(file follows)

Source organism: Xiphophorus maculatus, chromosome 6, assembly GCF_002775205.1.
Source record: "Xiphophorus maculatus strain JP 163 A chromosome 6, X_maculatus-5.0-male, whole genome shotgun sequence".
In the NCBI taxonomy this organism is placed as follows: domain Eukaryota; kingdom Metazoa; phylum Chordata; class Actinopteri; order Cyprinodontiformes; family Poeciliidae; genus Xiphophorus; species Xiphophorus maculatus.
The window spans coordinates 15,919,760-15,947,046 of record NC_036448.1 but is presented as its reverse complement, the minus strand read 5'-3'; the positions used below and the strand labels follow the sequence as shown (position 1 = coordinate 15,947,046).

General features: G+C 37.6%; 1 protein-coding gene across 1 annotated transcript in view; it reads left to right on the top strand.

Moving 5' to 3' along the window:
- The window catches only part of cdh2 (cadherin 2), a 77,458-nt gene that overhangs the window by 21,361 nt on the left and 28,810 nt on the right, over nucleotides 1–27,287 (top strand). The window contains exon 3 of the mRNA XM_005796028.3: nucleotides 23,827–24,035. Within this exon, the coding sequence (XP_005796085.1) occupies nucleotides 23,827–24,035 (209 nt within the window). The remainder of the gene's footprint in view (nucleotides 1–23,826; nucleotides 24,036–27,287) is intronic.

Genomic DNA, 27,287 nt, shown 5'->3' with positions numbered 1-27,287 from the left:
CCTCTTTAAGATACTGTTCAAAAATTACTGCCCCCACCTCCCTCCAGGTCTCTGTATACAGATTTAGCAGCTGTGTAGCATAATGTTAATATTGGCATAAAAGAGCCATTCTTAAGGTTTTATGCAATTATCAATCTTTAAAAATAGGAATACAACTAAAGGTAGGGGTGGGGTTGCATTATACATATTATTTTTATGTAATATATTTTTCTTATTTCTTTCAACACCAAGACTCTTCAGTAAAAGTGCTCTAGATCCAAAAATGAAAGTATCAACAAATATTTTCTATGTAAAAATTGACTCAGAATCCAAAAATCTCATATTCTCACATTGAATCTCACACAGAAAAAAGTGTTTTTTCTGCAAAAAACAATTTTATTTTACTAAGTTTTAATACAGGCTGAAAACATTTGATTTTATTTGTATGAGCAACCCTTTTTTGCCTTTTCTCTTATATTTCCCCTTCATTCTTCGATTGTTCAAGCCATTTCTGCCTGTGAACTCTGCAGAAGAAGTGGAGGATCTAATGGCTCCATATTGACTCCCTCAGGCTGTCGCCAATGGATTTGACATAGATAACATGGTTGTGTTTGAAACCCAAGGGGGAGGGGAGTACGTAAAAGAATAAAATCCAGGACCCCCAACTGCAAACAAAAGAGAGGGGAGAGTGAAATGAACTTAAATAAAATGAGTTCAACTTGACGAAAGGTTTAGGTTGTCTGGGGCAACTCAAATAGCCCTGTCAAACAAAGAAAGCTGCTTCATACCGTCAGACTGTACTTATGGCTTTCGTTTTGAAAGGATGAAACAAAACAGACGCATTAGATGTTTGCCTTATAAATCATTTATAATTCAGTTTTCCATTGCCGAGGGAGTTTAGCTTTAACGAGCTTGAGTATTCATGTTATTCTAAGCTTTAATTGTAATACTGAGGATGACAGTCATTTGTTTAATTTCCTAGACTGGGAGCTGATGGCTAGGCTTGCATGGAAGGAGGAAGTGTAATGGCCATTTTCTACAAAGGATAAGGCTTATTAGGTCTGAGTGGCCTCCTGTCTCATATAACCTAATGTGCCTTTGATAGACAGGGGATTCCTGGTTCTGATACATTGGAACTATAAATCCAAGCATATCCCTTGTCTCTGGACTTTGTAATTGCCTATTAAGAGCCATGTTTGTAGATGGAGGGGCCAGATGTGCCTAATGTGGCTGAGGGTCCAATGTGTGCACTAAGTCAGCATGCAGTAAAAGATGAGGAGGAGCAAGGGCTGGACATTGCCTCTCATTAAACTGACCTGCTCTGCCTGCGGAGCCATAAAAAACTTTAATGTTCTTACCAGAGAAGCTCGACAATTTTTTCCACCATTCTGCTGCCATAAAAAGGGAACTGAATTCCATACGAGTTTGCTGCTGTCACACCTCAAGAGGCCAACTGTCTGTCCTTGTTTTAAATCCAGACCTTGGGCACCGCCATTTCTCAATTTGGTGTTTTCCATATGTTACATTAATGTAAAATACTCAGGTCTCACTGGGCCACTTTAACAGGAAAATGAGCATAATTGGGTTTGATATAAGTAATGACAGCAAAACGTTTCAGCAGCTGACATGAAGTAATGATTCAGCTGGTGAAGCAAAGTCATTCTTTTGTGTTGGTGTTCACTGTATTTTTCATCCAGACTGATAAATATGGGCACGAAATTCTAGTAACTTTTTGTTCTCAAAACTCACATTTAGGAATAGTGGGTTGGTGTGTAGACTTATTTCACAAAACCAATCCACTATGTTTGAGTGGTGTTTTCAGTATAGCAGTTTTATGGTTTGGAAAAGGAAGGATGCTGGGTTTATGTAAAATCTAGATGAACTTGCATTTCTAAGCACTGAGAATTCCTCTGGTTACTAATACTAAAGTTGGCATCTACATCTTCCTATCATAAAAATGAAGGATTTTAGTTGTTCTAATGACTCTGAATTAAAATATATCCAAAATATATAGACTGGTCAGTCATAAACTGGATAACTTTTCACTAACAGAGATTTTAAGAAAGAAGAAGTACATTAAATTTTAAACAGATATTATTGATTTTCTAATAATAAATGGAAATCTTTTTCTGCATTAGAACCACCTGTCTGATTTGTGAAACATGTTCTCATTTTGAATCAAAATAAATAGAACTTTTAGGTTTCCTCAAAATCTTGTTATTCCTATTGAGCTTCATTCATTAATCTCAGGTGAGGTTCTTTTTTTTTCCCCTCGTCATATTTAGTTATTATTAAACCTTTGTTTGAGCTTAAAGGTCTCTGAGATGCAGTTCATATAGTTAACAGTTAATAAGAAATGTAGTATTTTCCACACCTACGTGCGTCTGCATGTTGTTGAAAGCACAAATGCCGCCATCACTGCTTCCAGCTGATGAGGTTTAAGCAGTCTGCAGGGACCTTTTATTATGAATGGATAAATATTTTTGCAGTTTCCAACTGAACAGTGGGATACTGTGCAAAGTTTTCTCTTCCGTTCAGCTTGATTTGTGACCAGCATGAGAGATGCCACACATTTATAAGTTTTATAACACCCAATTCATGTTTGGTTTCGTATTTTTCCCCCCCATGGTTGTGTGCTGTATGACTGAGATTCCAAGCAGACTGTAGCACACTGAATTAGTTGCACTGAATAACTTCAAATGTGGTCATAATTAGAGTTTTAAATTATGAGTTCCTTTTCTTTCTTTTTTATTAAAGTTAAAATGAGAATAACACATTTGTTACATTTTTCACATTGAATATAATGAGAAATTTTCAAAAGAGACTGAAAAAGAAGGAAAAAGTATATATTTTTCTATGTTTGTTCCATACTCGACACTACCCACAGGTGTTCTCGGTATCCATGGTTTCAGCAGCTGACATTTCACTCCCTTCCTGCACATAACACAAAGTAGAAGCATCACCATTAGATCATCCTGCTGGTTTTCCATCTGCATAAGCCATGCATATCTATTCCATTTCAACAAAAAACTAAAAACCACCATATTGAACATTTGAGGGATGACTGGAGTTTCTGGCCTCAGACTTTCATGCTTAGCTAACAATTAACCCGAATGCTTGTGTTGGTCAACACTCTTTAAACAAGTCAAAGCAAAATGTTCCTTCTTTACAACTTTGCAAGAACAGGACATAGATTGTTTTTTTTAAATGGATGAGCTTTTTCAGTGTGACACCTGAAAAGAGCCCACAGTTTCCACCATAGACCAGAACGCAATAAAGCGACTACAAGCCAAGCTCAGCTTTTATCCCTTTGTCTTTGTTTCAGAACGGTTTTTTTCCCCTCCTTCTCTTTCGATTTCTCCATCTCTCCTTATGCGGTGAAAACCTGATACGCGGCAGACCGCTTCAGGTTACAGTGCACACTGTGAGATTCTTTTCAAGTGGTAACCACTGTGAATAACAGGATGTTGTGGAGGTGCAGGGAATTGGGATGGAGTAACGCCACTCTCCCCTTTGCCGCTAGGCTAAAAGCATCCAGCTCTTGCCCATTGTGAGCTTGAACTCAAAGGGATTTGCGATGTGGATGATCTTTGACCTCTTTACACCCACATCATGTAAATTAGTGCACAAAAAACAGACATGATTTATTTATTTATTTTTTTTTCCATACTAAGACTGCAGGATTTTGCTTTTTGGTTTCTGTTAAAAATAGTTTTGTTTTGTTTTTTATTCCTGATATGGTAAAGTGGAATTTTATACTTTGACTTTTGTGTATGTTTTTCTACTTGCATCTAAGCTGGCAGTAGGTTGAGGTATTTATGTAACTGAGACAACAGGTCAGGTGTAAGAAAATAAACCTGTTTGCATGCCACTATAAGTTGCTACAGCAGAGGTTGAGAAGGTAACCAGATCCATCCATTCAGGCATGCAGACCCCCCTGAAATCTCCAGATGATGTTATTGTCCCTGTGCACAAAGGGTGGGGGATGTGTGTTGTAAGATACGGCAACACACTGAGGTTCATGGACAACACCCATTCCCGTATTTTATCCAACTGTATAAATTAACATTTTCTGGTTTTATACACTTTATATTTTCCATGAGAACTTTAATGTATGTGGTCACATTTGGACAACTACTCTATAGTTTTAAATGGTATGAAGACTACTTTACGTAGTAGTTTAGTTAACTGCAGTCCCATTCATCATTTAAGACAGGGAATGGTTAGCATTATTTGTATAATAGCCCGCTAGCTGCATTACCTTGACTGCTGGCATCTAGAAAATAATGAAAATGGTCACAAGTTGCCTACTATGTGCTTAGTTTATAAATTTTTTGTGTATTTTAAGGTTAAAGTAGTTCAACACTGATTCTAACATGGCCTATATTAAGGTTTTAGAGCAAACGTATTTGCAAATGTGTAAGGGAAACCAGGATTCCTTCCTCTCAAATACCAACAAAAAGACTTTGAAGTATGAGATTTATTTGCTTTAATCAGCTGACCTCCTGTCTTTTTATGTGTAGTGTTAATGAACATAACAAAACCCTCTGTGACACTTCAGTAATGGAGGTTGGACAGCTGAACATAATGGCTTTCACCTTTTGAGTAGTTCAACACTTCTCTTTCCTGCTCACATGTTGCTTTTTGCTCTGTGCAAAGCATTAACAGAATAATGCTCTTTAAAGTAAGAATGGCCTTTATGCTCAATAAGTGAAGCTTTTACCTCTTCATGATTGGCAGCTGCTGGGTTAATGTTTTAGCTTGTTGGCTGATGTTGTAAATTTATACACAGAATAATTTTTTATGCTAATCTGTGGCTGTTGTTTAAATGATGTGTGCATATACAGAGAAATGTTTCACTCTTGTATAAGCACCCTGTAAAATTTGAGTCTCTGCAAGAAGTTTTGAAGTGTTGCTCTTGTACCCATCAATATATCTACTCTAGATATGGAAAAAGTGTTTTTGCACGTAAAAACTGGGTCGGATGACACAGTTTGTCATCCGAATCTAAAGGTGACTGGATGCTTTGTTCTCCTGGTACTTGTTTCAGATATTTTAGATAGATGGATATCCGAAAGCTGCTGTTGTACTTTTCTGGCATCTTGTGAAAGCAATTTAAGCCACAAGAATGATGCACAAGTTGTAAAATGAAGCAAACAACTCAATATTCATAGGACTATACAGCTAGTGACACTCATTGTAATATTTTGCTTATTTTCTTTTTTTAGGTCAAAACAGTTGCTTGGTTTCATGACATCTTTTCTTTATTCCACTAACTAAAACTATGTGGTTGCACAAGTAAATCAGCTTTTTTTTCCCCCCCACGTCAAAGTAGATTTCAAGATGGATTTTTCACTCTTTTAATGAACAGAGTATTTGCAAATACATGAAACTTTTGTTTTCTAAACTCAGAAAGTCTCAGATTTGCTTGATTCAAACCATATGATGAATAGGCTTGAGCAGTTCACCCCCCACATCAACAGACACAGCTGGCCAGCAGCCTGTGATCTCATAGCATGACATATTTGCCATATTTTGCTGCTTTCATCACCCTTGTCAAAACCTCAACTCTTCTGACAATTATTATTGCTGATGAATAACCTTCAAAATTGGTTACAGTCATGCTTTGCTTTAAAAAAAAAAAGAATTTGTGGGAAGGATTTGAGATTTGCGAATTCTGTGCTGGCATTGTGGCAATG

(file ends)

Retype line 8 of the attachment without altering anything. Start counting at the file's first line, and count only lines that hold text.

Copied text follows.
Genomic DNA, 27,287 nt, shown 5'->3' with positions numbered 1-27,287 from the left: